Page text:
When the community helps itself, information is turned into actionable information more quickly than when using purely “traditional” methods of community support, such as meetings, phone calls, and e-mail. And when actions are taken more quickly, the entire organization becomes more nimble and ultimately more competitive. This overview discusses how BI 2.0 can provide real benefits within your organization and what product features to look for in a BI solution in order to realize those benefits.

We hope you’ll find this guide a useful tool in determining which BI solution is best suited to your company’s business model and particular needs.


Table of Contents


Executive Overview
Using BI 2.0 to Increase your Competitive Advantage

Case Study
LogiXML Helps to Power its Real-Estate Reporting and Analysis

Thought Leadership
How Smart Marketers Succeed Online

Market Insight
Mashups and Pervasive BI

Report Sponsors
LogiXML

IBM

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Using BI 2.0 to Increase Your Competitive Advantage


Business users know their data better than IT does. They know the meaning of the data, its history, and its relationship with other data. Yet traditional BI solutions have business users referring to IT for assistance with their data. Also, they are forced to work in silos. Sure, they can create their own reports and maybe even share them with other business users, but when it comes to sharing their own knowledge about the data, they have to rely on e-mail, telephone, and face-to-face meetings. By enabling the sharing of data-related knowledge through the BI system itself, business users become more self-sufficient and actions can be taken more quickly.

The raison d’être of BI is to provide business users with information that enables them to take action. Even if business users are self-sufficient when it comes to creating and sharing data, data on its own is rarely sufficient to take action. Identifying an opportunity in the market through numbers alone is not sufficient to justify investment in a new product or geography. Identifying a bottleneck in a business process is not sufficient to justify changes in the business process. Information about a business issue or opportunity is merely a part of the overall “solution domain.” Action is usually only taken after considering a number of factors in addition to the data, such as human knowledge and experience, the economic environment, and the competitive environment.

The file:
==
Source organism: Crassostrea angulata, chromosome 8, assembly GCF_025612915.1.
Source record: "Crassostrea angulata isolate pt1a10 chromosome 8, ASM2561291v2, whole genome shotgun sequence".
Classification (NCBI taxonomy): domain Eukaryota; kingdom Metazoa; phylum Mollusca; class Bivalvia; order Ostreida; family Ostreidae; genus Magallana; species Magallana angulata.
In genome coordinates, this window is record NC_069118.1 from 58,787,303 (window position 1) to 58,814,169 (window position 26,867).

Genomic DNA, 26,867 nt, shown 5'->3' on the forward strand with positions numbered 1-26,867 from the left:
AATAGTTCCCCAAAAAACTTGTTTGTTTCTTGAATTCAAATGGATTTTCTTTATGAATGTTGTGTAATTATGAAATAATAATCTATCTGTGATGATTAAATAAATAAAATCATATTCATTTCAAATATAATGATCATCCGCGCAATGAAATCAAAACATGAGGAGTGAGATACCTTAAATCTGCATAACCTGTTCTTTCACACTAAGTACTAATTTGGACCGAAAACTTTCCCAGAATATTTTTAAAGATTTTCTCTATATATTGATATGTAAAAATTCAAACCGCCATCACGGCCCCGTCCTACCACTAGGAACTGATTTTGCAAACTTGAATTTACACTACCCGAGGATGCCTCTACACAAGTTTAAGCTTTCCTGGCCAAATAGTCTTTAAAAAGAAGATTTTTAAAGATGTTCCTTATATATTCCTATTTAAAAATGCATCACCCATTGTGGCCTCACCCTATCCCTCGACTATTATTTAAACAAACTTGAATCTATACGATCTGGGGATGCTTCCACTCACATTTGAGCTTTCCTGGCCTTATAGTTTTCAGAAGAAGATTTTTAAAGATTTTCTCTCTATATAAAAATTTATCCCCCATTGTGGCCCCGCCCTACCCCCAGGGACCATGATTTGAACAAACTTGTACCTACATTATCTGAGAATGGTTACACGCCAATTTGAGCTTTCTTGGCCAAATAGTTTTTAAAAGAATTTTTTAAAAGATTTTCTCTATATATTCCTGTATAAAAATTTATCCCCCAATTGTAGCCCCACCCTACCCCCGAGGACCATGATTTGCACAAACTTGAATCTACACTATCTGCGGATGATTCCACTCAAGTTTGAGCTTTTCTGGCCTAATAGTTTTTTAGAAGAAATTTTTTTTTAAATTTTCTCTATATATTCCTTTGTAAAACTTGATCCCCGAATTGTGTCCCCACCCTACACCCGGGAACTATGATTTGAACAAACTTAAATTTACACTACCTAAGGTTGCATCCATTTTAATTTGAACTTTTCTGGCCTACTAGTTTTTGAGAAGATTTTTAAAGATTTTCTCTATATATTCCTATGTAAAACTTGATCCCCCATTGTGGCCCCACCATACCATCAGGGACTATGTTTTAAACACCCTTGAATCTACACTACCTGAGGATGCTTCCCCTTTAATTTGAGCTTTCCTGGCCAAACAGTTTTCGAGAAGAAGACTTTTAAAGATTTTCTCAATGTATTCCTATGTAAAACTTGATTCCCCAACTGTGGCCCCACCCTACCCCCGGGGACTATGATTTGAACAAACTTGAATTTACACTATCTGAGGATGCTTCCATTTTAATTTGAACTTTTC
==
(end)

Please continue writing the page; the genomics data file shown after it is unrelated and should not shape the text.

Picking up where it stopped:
In this section, we lay out the capabilities to look for in a BI solution—and specific functional requirements needed to support these capabilities—that contribute to the goal of “harnessing collective intelligence.” In general, the more recent entrants into the BI market are paying the most attention to BI 2.0. Some vendors, such as Good Data, have it as a central component of their solution offerings.

The following are key capabilities of BI 2.0:

  • Collaboration
    Business users are able to share information within the user community and create discussion threads relating to the information.


  • Identification of useful information
    Business users can flag information that is likely to be of use to others within the community.


  • Enriching of Information
    Business users can enrich the information through their knowledge and experience in addition to other external information sources in order to explain trends and generally assist other consumers of that information.


The community of “business users” needn’t be restricted to internal users. User collaboration is already mature within the Web space, under the guise of Web 2.0. With Web 2.0, collective intelligence is harnessed through comments on blog posts; contributions to wikis such as Wikipedia; and tagging of content, such as photos on Flickr. BI 2.0 takes these methods and applies them in the BI space by making data the focus of user collaboration.

The following sections take the capabilities above and list the functional requirements that support them. Bear in mind that each of these functional requirements is a business user requirement and not an IT or development requirement.


Download the full copy of the TEC 2009 BI Buyer’s Guide for businesses.